Editors Note: This column was adapted from Fear and Faith: Finding the Peace Your Heart Craves.
Hollywood takes fat shaming to a new level when a writer shared his disapproval of actress Amy Schumer playing a lead role in an upcoming romantic comedy. The problem, besides the fact that no one should make statements about another person's size, Schumer is a size 6. She seemed to take the criticism as many actors do and tweeted an almost-naked picture of herself. As women, we don't have to feel the need to prove ourselves to others. And as Christian women, we have the tools to fight against fat shaming (or any issue related to body image)—the Word of God.
Ladies, have you had a child? Do you notice that some things have changed? That which was once firm may on Wo be a little softer; for some, there are marks that will forever remind them of the nine months of carrying life. And I don't care what anyone says: your hips never return to their original position. Even if you haven't had the joy of carrying a child, you don't have to live long to be bombarded by what the world believes is the ideal body image. There are even websites dedicated to obtaining the ideal body shape. There are facial measurements for what is considered beautiful. And then there's our own sinful craving for these often unrealistic but definitely worldly measures. If we don't hit them, we don't measure up. So we become fearful and strive for this beauty.
Let me tell you, I've seen it all and have experienced much of it as well. I was a part of the fitness industry off and on for nearly eight years. Each January fitness facilities are flooded with new members and new participants in group fitness classes (where you would have found me teaching classes). I've seen the fitness addict, the disordered eater, and the constant scale watcher. And I've been her. I've had seasons when, if I didn't get in the gym, I would become discontent and fearful that I wouldn't be able to fit into my clothing. As a young girl, I struggled with eating issues—I never had a diagnosed eating disorder, but I was overly concerned with what went into my mouth. And scales were an enemy in college.
Now, as a mom of two and a writer who spends more time sitting than I have my whole life, I've experienced some serious body changes. My fears have ranged from failing to be attractive to my husband to not being able to fit into my clothing. I've feared not "getting it back." When it comes to body image, I've had to fight a fear of not measuring up to the standards of the world and the standards that I had placed on myself.
Isn't it so true that often good things are turned bad because of our sinful hearts? In other words, exercise and a desire to be healthy and steward well the body God has given us are not bad. It is when these desires become idols and we begin to measure our worth and value against them that they turn into something bad. Caring for our bodies can be a way to honor God. God created us not to lay waste to our bodies through abuse but to use them for His glory and purposes. And though godliness is of supreme value, we know that physical training is of some value to the Lord. Paul helps us see the dichotomy when he writes, "For while bodily training is of some value, godliness is of value in every way, as it holds promise for the present life and also for the life to come" (1 Timothy 4:8).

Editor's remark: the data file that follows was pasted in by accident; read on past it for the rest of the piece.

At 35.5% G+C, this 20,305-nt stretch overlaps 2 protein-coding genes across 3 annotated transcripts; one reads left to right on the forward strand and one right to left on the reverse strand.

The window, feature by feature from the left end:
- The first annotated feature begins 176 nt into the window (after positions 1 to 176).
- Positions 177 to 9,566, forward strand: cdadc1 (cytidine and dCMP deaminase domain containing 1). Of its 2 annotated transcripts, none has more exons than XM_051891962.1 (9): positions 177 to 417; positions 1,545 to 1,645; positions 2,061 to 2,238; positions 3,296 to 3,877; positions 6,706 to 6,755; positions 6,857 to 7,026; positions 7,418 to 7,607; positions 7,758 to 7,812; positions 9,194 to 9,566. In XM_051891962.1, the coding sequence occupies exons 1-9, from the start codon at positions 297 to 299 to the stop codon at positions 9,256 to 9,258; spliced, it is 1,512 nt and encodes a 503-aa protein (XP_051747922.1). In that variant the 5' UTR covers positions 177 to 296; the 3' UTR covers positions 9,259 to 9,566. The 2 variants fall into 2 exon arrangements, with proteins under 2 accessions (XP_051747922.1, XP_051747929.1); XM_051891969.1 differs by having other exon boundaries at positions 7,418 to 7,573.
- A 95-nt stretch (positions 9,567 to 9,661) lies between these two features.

So we can assume that it is okay to pursue exercise as a goal for healthy living and, most importantly, for godly living. Exercise provides strength for service, it can be restorative, and it can be rejuvenating. But the fact that there is a need for exercise at all is another reminder that we live in a fallen world with fallen bodies.
Our bodies droop and change and grow tired. We try every experimental drug and various forms of exercise to prolong or prevent the inevitable. Botox and plastic surgery and a lifetime of marathons cannot prevent our inevitable fate. Like Adam in the Bible, we are dust and will return to dust (Genesis 3:19). No amount of exercise can stop it.
And while there is nothing on this earth to desire for all eternity, in God's kindness He doesn't leave us alone in our disintegration. We know that in time He will make all things new, and what was once rife with disease and pain will rise into glory with Christ. Paul connects the fall and our resurrection for us when he writes, "For as in Adam all die, so also in Christ shall all be made alive. But each in his own order: Christ the first fruits, then at his coming those who belong to Christ" (1 Corinthians 15:22–23).
As if that weren't good news enough, Paul reminds us that not only will we be with Christ but also that we will be like Him: "Our citizenship is in heaven, and from it we await a Savior, the Lord Jesus Christ, who will transform our lowly body to be like his glorious body, by the power that enables him even to subject all things to himself" (Philippians 3:20–21).
Yes! God will make it new. He will transform our bodies, the ones we are pulling and tucking and starving and beating to try to make beautiful. Yes, He will make our bodies beautiful, pure, and glorious when He returns. Our bodies will never die again. And, most importantly, we will be without sin.
Our fallen and imperfect bodies are yet another way we can look to Christ. By His grace, we can take our eyes off ourselves and fix them squarely on Jesus. Our bodies are made for worship, and if the Lord has us live long enough, we may be left with bodies that are unable to do anything but worship.
Each ache and pain and droopy muscle that was once firm is another reminder that we have a Savior who is perfect in beauty, and He is coming to get us, to return us to our pre-fall state, and to raise us to a condition more glorious than we can imagine.